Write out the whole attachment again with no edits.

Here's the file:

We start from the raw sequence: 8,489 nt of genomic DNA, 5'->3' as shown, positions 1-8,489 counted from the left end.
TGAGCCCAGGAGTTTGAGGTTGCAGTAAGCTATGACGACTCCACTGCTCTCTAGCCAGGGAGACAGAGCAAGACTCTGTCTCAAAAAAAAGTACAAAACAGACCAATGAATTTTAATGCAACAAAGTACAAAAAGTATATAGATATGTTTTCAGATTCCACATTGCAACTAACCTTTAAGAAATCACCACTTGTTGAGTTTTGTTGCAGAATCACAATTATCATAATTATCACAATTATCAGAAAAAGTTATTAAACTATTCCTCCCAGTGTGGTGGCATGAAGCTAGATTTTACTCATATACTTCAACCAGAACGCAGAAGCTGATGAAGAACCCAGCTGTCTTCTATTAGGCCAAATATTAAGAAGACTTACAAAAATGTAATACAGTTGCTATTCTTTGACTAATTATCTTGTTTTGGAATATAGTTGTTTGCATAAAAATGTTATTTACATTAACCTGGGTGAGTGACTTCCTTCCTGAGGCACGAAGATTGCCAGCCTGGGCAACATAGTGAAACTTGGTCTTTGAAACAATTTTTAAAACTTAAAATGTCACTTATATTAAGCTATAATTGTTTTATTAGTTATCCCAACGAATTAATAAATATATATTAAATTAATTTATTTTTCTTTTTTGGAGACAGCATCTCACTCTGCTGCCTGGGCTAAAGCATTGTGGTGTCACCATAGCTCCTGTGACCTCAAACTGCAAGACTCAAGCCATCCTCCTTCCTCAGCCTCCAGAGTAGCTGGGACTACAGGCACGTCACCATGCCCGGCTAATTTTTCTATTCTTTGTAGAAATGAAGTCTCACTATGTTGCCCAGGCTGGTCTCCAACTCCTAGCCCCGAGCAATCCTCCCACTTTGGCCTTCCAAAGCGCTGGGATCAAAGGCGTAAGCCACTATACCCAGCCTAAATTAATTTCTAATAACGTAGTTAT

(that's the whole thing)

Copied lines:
We start from the raw sequence: 8,489 nt of genomic DNA, 5'->3' as shown, positions 1-8,489 counted from the left end.
TGAGCCCAGGAGTTTGAGGTTGCAGTAAGCTATGACGACTCCACTGCTCTCTAGCCAGGGAGACAGAGCAAGACTCTGTCTCAAAAAAAAGTACAAAACAGACCAATGAATTTTAATGCAACAAAGTACAAAAAGTATATAGATATGTTTTCAGATTCCACATTGCAACTAACCTTTAAGAAATCACCACTTGTTGAGTTTTGTTGCAGAATCACAATTATCATAATTATCACAATTATCAGAAAAAGTTATTAAACTATTCCTCCCAGTGTGGTGGCATGAAGCTAGATTTTACTCATATACTTCAACCAGAACGCAGAAGCTGATGAAGAACCCAGCTGTCTTCTATTAGGCCAAATATTAAGAAGACTTACAAAAATGTAATACAGTTGCTATTCTTTGACTAATTATCTTGTTTTGGAATATAGTTGTTTGCATAAAAATGTTATTTACATTAACCTGGGTGAGTGACTTCCTTCCTGAGGCACGAAGATTGCCAGCCTGGGCAACATAGTGAAACTTGGTCTTTGAAACAATTTTTAAAACTTAAAATGTCACTTATATTAAGCTATAATTGTTTTATTAGTTATCCCAACGAATTAATAAATATATATTAAATTAATTTATTTTTCTTTTTTGGAGACAGCATCTCACTCTGCTGCCTGGGCTAAAGCATTGTGGTGTCACCATAGCTCCTGTGACCTCAAACTGCAAGACTCAAGCCATCCTCCTTCCTCAGCCTCCAGAGTAGCTGGGACTACAGGCACGTCACCATGCCCGGCTAATTTTTCTATTCTTTGTAGAAATGAAGTCTCACTATGTTGCCCAGGCTGGTCTCCAACTCCTAGCCCCGAGCAATCCTCCCACTTTGGCCTTCCAAAGCGCTGGGATCAAAGGCGTAAGCCACTATACCCAGCCTAAATTAATTTCTAATAACGTAGTTAT